The MDC and Federal Bureau of Prisons must respond to calls for justice in the wake of Jamel Floyd’s untimely death, from his family, elected officials, and the millions of people who have taken to the streets to protest the deaths of Black people at the hands of law enforcement. The BOP must act swiftly to release Mr. Floyd’s medical and institutional records to his family without further delay, including the video taken of the use of force against him, and allow a prompt and impartial investigation into Mr. Floyd’s death.

“The violent and senseless death of Jamel Floyd, yet another young Black man who died in the custody of law enforcement—this time in a federal jail facility—is disturbing,” said Katherine Rosenfeld, one of the Floyd and Mays family’s attorneys. “This heartbroken family deserves truthful answers about what happened to Jamel Floyd.”

Congresswoman Nydia M. Velázquez stated: “Time and again, MDC has exhibited lack of accountability and allowed conditions that endanger the lives of those detained there. The recent death of Jamel Floyd fits this pattern and initial review suggests it could have been prevented. I will continue pressing the Department of Justice for answers and work to hold MDC accountable. We need a complete and swift investigation.”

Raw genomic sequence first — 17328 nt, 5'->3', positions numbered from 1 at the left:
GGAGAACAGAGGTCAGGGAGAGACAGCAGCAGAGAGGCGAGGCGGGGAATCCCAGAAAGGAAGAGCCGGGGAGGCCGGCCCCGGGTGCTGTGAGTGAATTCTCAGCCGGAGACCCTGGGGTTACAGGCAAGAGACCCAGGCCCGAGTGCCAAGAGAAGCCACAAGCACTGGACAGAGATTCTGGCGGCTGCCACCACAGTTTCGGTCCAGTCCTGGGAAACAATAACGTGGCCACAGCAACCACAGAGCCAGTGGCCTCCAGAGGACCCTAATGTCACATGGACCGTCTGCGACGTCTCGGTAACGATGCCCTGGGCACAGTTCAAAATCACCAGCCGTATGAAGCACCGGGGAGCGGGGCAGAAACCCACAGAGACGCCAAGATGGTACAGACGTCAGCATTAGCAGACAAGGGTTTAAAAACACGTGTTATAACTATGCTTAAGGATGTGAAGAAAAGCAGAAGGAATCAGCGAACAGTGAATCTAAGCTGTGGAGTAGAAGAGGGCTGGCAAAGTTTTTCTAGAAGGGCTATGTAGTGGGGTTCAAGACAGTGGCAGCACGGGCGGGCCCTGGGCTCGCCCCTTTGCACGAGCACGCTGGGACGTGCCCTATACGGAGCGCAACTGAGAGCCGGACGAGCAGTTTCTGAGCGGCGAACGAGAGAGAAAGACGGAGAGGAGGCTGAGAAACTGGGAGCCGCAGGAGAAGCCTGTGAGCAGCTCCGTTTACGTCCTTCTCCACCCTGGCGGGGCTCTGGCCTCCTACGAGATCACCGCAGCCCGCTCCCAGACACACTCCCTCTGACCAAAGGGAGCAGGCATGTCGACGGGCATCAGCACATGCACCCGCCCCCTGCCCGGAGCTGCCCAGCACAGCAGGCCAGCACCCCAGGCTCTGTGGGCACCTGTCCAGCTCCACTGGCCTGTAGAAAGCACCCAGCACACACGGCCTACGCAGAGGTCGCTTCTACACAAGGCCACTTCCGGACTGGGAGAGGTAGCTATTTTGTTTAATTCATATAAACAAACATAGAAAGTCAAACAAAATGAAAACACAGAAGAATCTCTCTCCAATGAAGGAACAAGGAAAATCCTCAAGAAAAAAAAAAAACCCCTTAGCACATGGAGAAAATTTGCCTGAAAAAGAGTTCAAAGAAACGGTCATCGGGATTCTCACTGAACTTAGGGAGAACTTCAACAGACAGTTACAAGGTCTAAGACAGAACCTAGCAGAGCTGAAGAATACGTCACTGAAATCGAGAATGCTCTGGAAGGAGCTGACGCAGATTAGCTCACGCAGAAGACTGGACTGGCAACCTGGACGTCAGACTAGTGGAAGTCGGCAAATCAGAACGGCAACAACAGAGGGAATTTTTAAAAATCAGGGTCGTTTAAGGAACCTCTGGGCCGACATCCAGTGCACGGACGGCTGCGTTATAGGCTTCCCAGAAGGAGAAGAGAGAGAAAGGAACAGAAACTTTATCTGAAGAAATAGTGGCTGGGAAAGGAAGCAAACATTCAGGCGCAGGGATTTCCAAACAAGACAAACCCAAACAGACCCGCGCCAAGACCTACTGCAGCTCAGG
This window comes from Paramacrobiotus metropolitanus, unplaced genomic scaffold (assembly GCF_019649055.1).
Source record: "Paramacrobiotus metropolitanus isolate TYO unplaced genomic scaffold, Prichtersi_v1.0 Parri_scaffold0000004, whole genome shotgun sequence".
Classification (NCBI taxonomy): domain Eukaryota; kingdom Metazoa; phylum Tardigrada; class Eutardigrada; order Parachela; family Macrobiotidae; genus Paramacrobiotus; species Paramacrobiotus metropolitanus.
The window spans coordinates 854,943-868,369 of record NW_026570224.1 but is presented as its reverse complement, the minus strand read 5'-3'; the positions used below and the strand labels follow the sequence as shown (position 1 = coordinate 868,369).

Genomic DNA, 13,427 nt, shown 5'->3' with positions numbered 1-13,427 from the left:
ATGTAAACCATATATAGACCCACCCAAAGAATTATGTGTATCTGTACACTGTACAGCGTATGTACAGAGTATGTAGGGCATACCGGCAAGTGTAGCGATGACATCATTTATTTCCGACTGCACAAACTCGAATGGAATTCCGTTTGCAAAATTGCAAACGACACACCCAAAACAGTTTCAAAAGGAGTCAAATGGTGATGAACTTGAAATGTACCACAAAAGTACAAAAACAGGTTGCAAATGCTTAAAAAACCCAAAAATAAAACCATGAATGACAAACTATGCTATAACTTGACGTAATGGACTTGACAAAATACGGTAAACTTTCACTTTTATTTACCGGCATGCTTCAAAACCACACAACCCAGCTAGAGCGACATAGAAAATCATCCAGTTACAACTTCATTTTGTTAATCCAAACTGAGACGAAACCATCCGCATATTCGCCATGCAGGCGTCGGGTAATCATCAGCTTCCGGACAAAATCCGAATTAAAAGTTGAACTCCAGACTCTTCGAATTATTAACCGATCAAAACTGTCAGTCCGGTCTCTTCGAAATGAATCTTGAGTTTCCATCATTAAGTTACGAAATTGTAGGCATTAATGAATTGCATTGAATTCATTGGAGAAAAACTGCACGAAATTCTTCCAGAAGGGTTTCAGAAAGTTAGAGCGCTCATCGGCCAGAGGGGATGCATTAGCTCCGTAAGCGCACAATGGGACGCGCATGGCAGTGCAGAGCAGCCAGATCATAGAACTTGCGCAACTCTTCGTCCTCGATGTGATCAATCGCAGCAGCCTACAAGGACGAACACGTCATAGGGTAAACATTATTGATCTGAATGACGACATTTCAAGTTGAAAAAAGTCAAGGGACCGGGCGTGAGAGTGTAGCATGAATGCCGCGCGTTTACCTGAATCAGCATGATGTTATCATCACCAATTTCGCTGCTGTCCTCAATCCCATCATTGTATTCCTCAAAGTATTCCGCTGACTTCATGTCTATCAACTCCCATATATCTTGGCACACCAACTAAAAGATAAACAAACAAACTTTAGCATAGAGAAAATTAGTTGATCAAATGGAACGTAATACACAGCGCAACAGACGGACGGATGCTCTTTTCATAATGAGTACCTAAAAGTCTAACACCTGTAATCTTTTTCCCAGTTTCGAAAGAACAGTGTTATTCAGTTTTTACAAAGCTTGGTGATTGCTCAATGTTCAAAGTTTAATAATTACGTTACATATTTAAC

Congressman Jerry Nadler described initial reports of Mr. Floyd’s death as “horrifying” and immediately called for a Congressional investigation of Mr. Floyd’s death.

Jabari Brisport, candidate for New York State Senate District 25, which includes MDC, stated: “Jamel should still be with us today, but the people responsible for his caretaking gave him an unlawful death sentence at MDC. As a person suffering from asthma, he managed to avoid COVID-19, only to be tragically murdered by correction officers using pepper spray. I stand in solidarity with the Floyd family, and would like to amplify their calls for the release of medical records, and for a prompt investigation into his death.”

Mr. Floyd’s family wishes to express their gratitude to the thousands of people who have supported their campaign for #JusticeforJamel, attended the vigils outside the MDC, and contributed to Jamel’s funeral expenses. They also thank the many people confined in the MDC who have come forward to tell the truth about what happened to Jamel.